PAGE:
The Waylanders hands-on preview - Linking worlds

Gato Studio's party-based RPG hits early access soon, but how does it fare? Our thoughts.

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Gato Studio turned heads when they revealed their upcoming project, The Waylanders. Featuring the talent behind Dragon Age, Mass Effect, and Pillars of Eternity, expectations are rightfully high. Inspired by Celtic mythology, The Waylanders is set in Brigantia. With a story based on time travel, players will go on an adventure that bounces between eras. I got to go hands-on with a build of the game ahead of its early access release.

Before the journey

When jumping into The Waylanders, players go through the process of creating their character, as well as carving out an identity. There are a handful of races to choose from, each putting you at a different societal standing. Humans are the most common species in Brigantia, while the Semi-Fomorian are an orcish-like group that have been long exiled from the land they once ruled.

The Waylanders has the classes that you would expect to see in your typical RPG. Warrior, rogue, sorcerer, and ranger are all available from the start. Of course, each class has their own unique traits and abilities that they carry into battle. Healers can regenerate ally health, as well as apply buffs and debuffs. Guardians bear a sword and shield and function like a tank, absorbing both damage and attention from enemies. Lastly, players select their background. This determines the story behind your character leading up to the events in The Waylanders. Celtic soldier and Dogs of Ares mercenary were the only backgrounds available during my preview.

The new age

The Waylanders is an RPG through to its core, inspired by titles such as Baldur’s Gate and Dragon Age. The game follows a party-based system with real-time combat. As characters level up, they unlock new abilities that align with their class. As your roster expands, it’s vital to take advantage of the diversity and variety among your crew. I liked setting up my ranger to tag enemies from a distance, while the guardian and warrior got up close and personal with enemies. I used the sorcerer to quickly jump in and out of the fray, while our healer kept everybody in fighting form.

The action in these big group RPG’s can get out of hand quickly, requiring players to constantly bounce from character to character to keep everything under control. The Waylanders allows the player to use a tactical pause option. This lets the player freeze the action without actually pulling up the pause menu. This can be used to manage resources and check on party members without the stress of also dealing with enemies.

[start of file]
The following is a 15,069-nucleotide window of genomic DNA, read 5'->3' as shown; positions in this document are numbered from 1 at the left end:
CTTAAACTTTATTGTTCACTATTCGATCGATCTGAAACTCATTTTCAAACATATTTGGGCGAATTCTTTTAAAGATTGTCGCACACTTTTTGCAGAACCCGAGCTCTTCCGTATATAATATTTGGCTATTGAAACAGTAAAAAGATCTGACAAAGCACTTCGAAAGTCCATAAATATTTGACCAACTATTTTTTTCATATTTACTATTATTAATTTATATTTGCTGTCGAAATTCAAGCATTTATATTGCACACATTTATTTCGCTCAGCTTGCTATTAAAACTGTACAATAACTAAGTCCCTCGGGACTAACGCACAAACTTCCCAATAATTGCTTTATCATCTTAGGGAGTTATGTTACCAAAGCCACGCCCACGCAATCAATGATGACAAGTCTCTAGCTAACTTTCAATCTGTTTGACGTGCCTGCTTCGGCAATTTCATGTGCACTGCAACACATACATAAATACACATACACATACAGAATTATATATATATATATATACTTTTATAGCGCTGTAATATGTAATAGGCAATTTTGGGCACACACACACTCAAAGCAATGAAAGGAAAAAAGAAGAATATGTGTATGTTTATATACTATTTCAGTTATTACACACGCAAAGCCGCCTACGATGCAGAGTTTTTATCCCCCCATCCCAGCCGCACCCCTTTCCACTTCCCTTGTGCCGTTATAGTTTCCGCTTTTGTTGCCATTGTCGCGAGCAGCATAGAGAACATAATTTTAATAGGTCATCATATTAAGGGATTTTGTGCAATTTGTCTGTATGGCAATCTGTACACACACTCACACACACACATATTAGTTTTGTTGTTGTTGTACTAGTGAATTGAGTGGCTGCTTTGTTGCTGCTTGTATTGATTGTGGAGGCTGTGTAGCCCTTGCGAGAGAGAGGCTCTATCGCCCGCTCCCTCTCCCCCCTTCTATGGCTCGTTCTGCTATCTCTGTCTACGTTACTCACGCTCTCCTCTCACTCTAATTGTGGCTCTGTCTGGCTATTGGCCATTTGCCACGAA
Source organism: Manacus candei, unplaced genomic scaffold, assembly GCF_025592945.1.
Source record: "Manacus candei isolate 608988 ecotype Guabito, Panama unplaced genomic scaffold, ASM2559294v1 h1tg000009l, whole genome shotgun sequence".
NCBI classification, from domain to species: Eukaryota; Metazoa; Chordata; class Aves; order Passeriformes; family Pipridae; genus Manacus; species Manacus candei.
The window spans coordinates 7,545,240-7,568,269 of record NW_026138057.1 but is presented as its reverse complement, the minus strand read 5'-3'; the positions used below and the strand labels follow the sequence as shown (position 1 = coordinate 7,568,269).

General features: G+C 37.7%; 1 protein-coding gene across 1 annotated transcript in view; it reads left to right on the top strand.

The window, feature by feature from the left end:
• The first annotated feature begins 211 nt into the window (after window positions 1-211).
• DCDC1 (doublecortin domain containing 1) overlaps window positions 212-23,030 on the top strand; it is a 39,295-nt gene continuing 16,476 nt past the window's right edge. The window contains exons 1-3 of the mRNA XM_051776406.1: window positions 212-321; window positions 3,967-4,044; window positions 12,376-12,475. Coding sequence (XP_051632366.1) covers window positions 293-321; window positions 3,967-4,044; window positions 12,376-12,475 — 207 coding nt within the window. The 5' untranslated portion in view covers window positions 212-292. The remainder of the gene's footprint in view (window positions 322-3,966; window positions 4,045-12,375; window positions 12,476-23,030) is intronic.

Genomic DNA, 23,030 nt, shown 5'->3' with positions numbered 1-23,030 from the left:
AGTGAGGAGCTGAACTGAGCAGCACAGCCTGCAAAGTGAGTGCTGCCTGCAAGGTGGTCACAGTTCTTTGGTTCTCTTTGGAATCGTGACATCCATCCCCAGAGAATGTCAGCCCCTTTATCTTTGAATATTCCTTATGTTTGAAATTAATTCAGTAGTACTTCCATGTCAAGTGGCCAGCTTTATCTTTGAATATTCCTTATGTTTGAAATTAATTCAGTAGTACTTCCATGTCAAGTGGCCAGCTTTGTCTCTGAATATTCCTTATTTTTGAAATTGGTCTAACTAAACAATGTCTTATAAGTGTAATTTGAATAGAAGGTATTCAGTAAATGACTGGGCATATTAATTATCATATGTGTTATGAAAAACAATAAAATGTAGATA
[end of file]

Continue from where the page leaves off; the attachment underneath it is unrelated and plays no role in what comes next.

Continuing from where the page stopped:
For my hands-on preview, I played The Waylanders on a PC using keyboard and mouse. I spent a little bit of time using a controller, but found keyboard and mouse to be the optimal way to play. You can move around the world using the WASD keys, but also by pointing and clicking on destinations. It’s also easier to manipulate the camera using Q and E rather than an analog stick.

Between worlds

The story of Waylanders takes place between two eras, Celtic and Medieval. Rising political tensions between a prince and a general find players caught in the crossroads. Add onto that the fact that an unprecedented event puts players in limbo between two time periods. On this journey, players will see a number of different environments, as well as meet a diverse cast of characters. 

I was really intrigued by the story in The Waylanders. I know next to nothing about Celtic mythology and lore, so many of the creatures and locations were unfamiliar to me. It’s not often that games go all-in on Celtic mythology, so it was neat to learn a little during my playthrough. The story is also anchored by some exceptional voicework, which hit me in the opening minutes of my time with The Waylanders.

Home dimension

The Waylanders’ marketing sports an all-star lineup of talent from the minds behind the script, to the programmers and designers. It’s this amalgamation of talent that had me a little trepidatious going in. I worried that Gato Studio’s RPG would end up being a little less than the sum of its parts. Fortunately, The Waylanders nails expectations, offering a new and unique addition to the beloved genre.

Contributing Editor

Donovan is a young journalist from Maryland, who likes to game. His oldest gaming memory is playing Pajama Sam on his mom's desktop during weekends. Pokémon Emerald, Halo 2, and the original Star Wars Battlefront 2 were some of the most influential titles in awakening his love for video games. After interning for Shacknews throughout college, Donovan graduated from Bowie State University in 2020 with a major in broadcast journalism and joined the team full-time. He is a huge Star Wars nerd and film fanatic that will talk with you about movies and games all day. You can follow him on twitter @Donimals_

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